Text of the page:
Sports fan or not, it is impossible to deny the immense work ethic that Wanda Durant, nicknamed “The Real MVP™” and “Mama Durant”, has instilled in her son, NBA champion Kevin Durant. Most don’t know that Mama Durant is also a warrior herself, overcoming adversity and health issues to become a respected leader, entrepreneur, and philanthropist in the community. One of the major hurdles she has faced is a battle with Graves’ disease–an autoimmune disease and the most common form of hyperthyroidism–which she’s had for 17 years. This July, which is Graves’ Disease Awareness Month, Durant is on a mission to support those with the disease and educate others.
In partnership with Horizon Therapeutics, Mama Durant is joining forces with fellow Graves’ disease and TED advocate, 3x Olympic gold medalist Gail Devers, to help people get answers sooner so they can get back to raising the next generation of MVPs.
Durant’s goals are to speak on understanding the signs of Graves disease’, which is more common among Black and Asian communities, sharing her individual experience with the disease, and the importance of knowing the long-lasting effects on the body. She is spreading awareness on how to spot lesser-known complications like Thyroid Eye Disease (TED), which may affect up to 50% of Graves’ patients, is 5x more common in women and can cause eye bulging, extensive irritation, eye pain, and dryness. If not detected early, TED can cause serious damage to one’s appearance or vision.
In addition to her health initiatives, Durant is the president and CEO of motivational platform “Hope, Dream, Believe, Achieve” (HDBA, LLC) where she shares her blueprint for parenting that she used to help her children become successful adults. One of her mantras is “where there is hope, there are possibilities.” Her passion is to inspire underserved children, single mothers, families, and communities to move beyond their immediate circumstances and to aim for higher heights in life.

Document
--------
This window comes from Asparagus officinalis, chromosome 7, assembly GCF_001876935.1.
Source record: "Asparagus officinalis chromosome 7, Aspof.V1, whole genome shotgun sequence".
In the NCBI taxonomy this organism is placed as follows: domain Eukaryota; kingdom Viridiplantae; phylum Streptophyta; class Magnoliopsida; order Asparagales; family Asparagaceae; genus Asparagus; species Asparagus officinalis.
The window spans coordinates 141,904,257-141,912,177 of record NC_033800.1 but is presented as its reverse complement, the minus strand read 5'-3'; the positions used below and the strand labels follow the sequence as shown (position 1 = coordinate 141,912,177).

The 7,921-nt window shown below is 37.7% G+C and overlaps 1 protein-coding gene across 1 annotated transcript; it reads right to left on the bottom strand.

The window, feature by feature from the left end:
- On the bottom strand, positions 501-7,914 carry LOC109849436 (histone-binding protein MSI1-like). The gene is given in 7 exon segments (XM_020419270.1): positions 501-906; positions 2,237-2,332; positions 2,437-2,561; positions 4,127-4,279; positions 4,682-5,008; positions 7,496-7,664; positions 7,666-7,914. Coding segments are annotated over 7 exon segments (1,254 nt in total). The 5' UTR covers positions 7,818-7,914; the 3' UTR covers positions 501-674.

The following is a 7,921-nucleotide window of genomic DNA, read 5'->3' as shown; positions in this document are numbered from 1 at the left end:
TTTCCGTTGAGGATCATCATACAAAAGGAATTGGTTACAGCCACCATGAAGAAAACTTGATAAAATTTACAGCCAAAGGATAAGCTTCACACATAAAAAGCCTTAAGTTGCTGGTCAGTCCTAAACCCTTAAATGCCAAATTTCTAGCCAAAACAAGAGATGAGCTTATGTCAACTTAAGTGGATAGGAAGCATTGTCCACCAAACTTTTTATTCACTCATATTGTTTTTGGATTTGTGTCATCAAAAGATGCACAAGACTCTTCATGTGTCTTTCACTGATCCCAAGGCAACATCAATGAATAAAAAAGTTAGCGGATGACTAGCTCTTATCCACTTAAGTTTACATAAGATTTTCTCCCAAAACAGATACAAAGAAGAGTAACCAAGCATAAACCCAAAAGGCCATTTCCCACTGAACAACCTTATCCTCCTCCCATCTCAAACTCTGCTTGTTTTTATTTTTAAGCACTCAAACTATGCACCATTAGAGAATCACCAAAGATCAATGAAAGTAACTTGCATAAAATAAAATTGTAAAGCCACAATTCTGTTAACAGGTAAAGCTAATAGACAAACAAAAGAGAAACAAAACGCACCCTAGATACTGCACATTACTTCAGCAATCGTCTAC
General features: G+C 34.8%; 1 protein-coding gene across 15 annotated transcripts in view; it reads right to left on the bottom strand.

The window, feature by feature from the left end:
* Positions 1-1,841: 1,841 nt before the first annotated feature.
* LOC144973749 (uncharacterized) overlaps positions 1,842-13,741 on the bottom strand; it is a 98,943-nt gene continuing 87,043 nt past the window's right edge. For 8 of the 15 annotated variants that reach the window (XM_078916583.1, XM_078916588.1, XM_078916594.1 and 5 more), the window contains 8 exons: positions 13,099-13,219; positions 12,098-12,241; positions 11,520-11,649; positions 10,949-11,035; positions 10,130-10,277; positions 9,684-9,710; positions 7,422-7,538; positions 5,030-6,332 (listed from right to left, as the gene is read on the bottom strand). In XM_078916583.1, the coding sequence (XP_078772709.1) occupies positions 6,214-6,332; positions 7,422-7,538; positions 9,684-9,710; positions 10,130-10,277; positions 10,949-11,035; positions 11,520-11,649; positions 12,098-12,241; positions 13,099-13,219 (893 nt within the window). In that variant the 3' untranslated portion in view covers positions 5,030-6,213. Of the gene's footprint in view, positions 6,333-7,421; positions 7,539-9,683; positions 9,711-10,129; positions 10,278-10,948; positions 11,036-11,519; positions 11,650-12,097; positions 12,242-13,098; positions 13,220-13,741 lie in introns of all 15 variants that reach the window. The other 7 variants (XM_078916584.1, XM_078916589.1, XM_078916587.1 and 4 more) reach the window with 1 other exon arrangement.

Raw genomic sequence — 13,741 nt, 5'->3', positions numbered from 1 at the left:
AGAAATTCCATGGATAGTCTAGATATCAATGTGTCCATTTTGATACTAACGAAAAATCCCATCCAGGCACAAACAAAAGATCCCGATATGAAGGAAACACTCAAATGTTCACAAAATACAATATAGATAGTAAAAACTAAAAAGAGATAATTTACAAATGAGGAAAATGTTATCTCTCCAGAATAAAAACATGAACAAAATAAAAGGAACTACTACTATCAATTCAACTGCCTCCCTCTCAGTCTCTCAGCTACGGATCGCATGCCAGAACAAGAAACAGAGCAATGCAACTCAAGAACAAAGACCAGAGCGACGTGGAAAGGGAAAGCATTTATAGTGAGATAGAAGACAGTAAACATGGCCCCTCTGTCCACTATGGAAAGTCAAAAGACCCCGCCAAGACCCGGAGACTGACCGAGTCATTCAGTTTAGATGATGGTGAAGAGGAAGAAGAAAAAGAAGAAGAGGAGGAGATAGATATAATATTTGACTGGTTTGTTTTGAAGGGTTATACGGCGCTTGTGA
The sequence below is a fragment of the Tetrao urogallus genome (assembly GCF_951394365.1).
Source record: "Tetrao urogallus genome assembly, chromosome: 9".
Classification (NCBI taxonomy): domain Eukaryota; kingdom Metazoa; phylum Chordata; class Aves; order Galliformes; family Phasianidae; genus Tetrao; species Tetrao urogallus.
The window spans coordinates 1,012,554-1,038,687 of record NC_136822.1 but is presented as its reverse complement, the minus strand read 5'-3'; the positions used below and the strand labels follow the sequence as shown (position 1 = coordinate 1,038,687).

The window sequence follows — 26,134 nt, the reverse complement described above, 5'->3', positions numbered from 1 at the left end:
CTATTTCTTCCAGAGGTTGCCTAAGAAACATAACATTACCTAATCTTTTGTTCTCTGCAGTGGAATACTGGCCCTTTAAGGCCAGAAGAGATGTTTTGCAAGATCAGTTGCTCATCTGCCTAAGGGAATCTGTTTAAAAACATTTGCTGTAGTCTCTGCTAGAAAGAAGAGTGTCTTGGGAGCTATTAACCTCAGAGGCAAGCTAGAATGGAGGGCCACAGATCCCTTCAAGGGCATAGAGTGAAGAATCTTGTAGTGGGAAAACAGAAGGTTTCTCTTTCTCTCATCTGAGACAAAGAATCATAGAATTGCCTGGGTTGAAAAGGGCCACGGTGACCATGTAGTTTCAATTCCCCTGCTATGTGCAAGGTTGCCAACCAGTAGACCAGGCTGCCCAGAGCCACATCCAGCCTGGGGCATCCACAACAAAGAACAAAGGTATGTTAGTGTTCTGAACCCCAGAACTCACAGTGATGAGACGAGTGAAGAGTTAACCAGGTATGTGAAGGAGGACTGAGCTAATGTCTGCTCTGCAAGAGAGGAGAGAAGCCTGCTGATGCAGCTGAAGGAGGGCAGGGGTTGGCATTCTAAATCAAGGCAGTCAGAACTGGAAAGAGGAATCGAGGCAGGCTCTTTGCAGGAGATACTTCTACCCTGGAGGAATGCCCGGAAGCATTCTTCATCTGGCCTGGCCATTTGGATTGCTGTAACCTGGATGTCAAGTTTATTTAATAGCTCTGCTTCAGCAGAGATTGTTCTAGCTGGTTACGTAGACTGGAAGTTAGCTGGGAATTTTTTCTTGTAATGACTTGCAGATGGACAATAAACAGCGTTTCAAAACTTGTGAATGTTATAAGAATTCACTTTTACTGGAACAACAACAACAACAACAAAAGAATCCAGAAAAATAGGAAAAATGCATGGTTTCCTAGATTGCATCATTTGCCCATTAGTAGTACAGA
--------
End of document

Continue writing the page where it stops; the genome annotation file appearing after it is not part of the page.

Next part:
In conversation with EBONY, Durant details her health journey, what people need to know about Graves’ and details on her partnership with Horizon Therapeutics.
EBONY: What symptoms did you see leading up to your diagnoses? How long did it take for you realize something wasn’t right?
Wanda Durant: It took nearly three years before I was diagnosed with Graves’ disease. However, I knew for some time that something wasn’t quite right. Several different symptoms had me going back and forth to the doctor. I lost weight quickly, I had a heavy menstrual cycle, my hair was thinning, and I had my skin irritation.
Then one morning, while I was on my way to work, my heart was beating rapidly. I couldn’t catch my breath and I could feel my heart beating rapidly when I put my hand on my chest; I knew something wasn’t right. I was terrified because I didn’t know what was going on, and I was alone. When I arrived at the office, a colleague called 911, and I went to the emergency room by ambulance. Once there, my heart rate had stabilized after several attempts. I left the hospital without a diagnosis. Later that evening, the ER physician called and suggested that I see an endocrinologist because my thyroid indicators were slightly irregular. Shortly after that, I was diagnosed with Graves’ disease.